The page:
First, the Philippines has many different languages and dialects. Tagalog is the main one, but it has been changed so much over the years that is isn’t pure anymore. There are a lot of English words and expression along with Spanish; however, they use more Spanish numbers and some Spanish words spelt a different way: Jesus vs Hesus.

Now, before my Spanish friends start telling me “You finally admit that they use Spanish numbers!” I want to clarify.

Tagalog has its own numbers. That they do use. They tend to use the Spanish numbers with age and with money/price to a certain amount and then they switch to English.

From my experience, 1 to 5 is in Tagalog, up to 100 can be in Spanish, and the rest is in English.

There is a way to say Good evening or morning in Tagalog, but they now say it in English.

Actually, English has been pushed so much within the middle class to upper class, there is a slight epidemic that their children (the iGeneration) can’t speak Tagalog because all their cartoons is in English and the language spoken at home is English.

Hopefully, they can pick up Tagalog through just living, but I think they will have a hard time if everything is already in English and with their drivers- they don’t have to interact with the public very much.

  • Filipinos love food….like LOVE

Growing up and within the Philippines, the thing you will hear all the time (and one of the few words in Tagalog) is “kanin na,” which means, eat now.

There are 5 meals a day. Breakfast, lunch, merienda/snack, dinner, and late night snack. There is always some rice and the main course can be a selection of a variety of traditional foods. However, even though it’s a fast food, Jollibee (KFC and McDonald’s combined type) has become a traditional food. If you visit the Philippines without going, you haven’t seen the Philippines.

Wherever there is a major Filipino population outside the Philippines, you bet there will be a Jollibee near.

They will make you eat and eat until you can’t breathe and will still need to eat more. The trick is, to always have food on your plate so they won’t keep bugging you.

Food will be at any major event. Count on it.

In regards to food, Filipinos traditionally eat with their hands. They are quite skilled at opening shellfish very quickly. When not eating with their hands, you will rarely find a knife at the table. They use spoons and forks. And the spoon is what holds the food, not the fork.

Some traditional foods to try are:

-Adobo

-Filipino Spaghetti

-Halo Halo

-Puto

-Sopas

-Hopia

-Lechon

-Pancit

-Fish dishes

-Lumpia

  • The main religion is Catholicism and they truly are devout

I was in the Philippines for Easter and though Christmas is also a big celebration, I found Easter definitely displays how religious they are.

They have live crucifixions on the streets and people are whipping themselves before Jesus rises again. This is heavily frowned upon by high Church authorities and now it mainly happens in rural areas and traditional provinces.

For Palm Sunday (the start of Holy Week), mass is 2 hours long with a mini parade with the palms and the actual mass starting at 5 and ending at 7.

For Easter, the mass is 3.5 hours or so starting at 9 and ending around 12.30 or 1 am the next day (starts Saturday before and goes to Easter Sunday). After a 3 hour mass, there is half an hour or an hour parade around to celebrate that Jesus has risen.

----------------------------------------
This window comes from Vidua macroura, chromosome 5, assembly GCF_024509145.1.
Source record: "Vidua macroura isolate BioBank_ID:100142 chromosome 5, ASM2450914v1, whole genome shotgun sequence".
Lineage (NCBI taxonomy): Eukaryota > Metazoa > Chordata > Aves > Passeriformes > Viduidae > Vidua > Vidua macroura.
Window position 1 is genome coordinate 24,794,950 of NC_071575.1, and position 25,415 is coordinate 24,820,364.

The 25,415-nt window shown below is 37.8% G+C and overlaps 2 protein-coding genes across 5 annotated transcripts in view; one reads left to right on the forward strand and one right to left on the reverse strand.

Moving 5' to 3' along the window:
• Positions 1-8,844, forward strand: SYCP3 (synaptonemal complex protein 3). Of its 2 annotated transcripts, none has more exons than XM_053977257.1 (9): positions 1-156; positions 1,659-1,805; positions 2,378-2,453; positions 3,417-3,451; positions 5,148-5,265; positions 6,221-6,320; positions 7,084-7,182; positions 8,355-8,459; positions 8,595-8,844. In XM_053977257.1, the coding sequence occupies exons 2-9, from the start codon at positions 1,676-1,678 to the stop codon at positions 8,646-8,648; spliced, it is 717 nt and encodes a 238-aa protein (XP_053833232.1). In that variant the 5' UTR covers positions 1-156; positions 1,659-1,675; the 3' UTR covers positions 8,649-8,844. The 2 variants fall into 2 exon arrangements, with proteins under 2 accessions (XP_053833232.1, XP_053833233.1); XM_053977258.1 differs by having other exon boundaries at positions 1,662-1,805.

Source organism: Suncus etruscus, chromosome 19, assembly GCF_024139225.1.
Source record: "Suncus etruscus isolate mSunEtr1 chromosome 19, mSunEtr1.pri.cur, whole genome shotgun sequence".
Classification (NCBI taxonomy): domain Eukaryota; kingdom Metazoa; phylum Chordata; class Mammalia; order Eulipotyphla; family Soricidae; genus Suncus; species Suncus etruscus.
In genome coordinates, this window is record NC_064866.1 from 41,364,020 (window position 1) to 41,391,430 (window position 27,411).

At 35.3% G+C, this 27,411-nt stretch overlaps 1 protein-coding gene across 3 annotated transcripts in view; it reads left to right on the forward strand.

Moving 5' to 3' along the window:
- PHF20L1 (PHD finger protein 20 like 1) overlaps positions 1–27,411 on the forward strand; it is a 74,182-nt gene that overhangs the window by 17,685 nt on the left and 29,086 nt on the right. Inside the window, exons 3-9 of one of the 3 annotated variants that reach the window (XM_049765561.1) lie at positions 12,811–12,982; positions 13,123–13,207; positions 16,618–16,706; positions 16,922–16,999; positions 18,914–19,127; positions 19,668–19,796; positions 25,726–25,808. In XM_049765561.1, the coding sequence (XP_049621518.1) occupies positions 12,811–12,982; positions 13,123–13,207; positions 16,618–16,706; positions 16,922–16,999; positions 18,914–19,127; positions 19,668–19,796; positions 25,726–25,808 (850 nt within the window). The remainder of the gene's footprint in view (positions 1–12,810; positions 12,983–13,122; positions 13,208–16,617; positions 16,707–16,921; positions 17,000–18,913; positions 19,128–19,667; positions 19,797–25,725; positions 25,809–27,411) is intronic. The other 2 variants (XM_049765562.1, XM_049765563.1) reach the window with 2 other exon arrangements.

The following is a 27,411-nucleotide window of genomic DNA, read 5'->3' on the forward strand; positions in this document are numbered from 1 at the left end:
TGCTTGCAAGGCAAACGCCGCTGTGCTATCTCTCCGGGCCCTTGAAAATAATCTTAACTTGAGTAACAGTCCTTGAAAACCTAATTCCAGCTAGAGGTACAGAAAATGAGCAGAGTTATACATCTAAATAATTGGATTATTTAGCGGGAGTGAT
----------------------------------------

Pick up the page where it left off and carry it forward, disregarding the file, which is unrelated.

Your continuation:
On top of this, if you are familiar with Catholic practices, there is also a tradition of going to 14 different churches. Each church is one station of the cross. Stations of the Cross are moments in Jesus’ life a week or so leading up to him rising again (there are 14 stations). Many people of different ages walk to the different churches barefoot.

There is also a live reenactment of the Stations of the Cross around the city (at least in the town I was staying in). This lasts several hours and is even televised throughout the country.

  • However, there are other religions in the Philippines

The second biggest one religion is Muslims behind Catholics in the Philippines. The rest are different Christian groups. My cousin was describing 2 that sounded bit more of a cult.

  • Filipinos love basketball

Basketball is the national sport and every small town will have at least one court. They will show new and even OLD games on TV. The Golden State Warriors and Lakers are some of the more popular ones. So, if you love basketball- welcome!

  • Funerals and weddings are big parties

A viewing or the wake can last 3 days or 2 weeks. I actually went to spend time with my second cousins because an aunt of my first cousins on the other side passed away and her wake was going to be a week long. To give them space, I moved houses/families.

Every night, family and friends go to the chosen spot and look at the body and eat and talk. It is like a family reunion a bit. Finally on the last day they have the actual funeral.

Weddings are normally one day, but they can be spread over several days. Again, eating and talking are the main activities.

  • Other parties

You might find karaoke or singing at funerals, probably definitely at weddings, but other parties, hands down there will be singing. Most Filipinos, I saw, have their own microphone/speaker set so you can sing along with YouTube karaoke anytime.

We had a mini session at my cousin’s house one night- one random night.

My second cousin even brought her microphone on our scuba diving trip (more on the what to do in Philippines post).

Walking around you will hear karaoke. Ok, not everyone is a great singer, but for the most part, I think Filipinos kick vocal cord ass. Excuse my language.

I hope this gives you a better insight into the Philippines that is more than just beaches and resorts. Yes, these places are lovely, but there is so much rich history and culture in the Philippines that take some time to see it. For things to do check out my posts on the different islands of Luzon, Cebu and Bohol, and Palawan.

See you soon!